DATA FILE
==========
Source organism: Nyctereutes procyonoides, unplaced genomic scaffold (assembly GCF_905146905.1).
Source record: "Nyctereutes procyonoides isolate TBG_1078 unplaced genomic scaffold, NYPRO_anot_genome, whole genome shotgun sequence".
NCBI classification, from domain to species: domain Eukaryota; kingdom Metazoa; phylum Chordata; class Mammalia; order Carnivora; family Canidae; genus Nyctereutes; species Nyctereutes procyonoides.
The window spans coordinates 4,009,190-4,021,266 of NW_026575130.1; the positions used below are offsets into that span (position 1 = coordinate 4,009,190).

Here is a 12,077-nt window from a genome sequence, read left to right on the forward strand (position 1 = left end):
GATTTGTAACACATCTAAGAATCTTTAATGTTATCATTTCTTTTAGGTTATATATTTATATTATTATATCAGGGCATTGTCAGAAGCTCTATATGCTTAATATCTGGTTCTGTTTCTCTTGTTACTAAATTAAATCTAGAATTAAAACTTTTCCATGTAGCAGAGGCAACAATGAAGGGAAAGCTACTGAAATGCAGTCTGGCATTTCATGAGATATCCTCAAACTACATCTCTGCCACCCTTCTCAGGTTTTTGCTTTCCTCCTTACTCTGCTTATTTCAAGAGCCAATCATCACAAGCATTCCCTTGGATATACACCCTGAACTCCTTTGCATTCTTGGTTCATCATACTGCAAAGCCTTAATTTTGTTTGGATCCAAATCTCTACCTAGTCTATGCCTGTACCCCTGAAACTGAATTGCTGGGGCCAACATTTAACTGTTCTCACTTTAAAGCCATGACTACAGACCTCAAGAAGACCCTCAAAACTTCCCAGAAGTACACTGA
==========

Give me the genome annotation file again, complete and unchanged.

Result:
Source organism: Nyctereutes procyonoides, unplaced genomic scaffold (assembly GCF_905146905.1).
Source record: "Nyctereutes procyonoides isolate TBG_1078 unplaced genomic scaffold, NYPRO_anot_genome, whole genome shotgun sequence".
NCBI classification, from domain to species: domain Eukaryota; kingdom Metazoa; phylum Chordata; class Mammalia; order Carnivora; family Canidae; genus Nyctereutes; species Nyctereutes procyonoides.
The window spans coordinates 4,009,190-4,021,266 of NW_026575130.1; the positions used below are offsets into that span (position 1 = coordinate 4,009,190).

Here is a 12,077-nt window from a genome sequence, read left to right on the forward strand (position 1 = left end):
GATTTGTAACACATCTAAGAATCTTTAATGTTATCATTTCTTTTAGGTTATATATTTATATTATTATATCAGGGCATTGTCAGAAGCTCTATATGCTTAATATCTGGTTCTGTTTCTCTTGTTACTAAATTAAATCTAGAATTAAAACTTTTCCATGTAGCAGAGGCAACAATGAAGGGAAAGCTACTGAAATGCAGTCTGGCATTTCATGAGATATCCTCAAACTACATCTCTGCCACCCTTCTCAGGTTTTTGCTTTCCTCCTTACTCTGCTTATTTCAAGAGCCAATCATCACAAGCATTCCCTTGGATATACACCCTGAACTCCTTTGCATTCTTGGTTCATCATACTGCAAAGCCTTAATTTTGTTTGGATCCAAATCTCTACCTAGTCTATGCCTGTACCCCTGAAACTGAATTGCTGGGGCCAACATTTAACTGTTCTCACTTTAAAGCCATGACTACAGACCTCAAGAAGACCCTCAAAACTTCCCAGAAGTACACTGA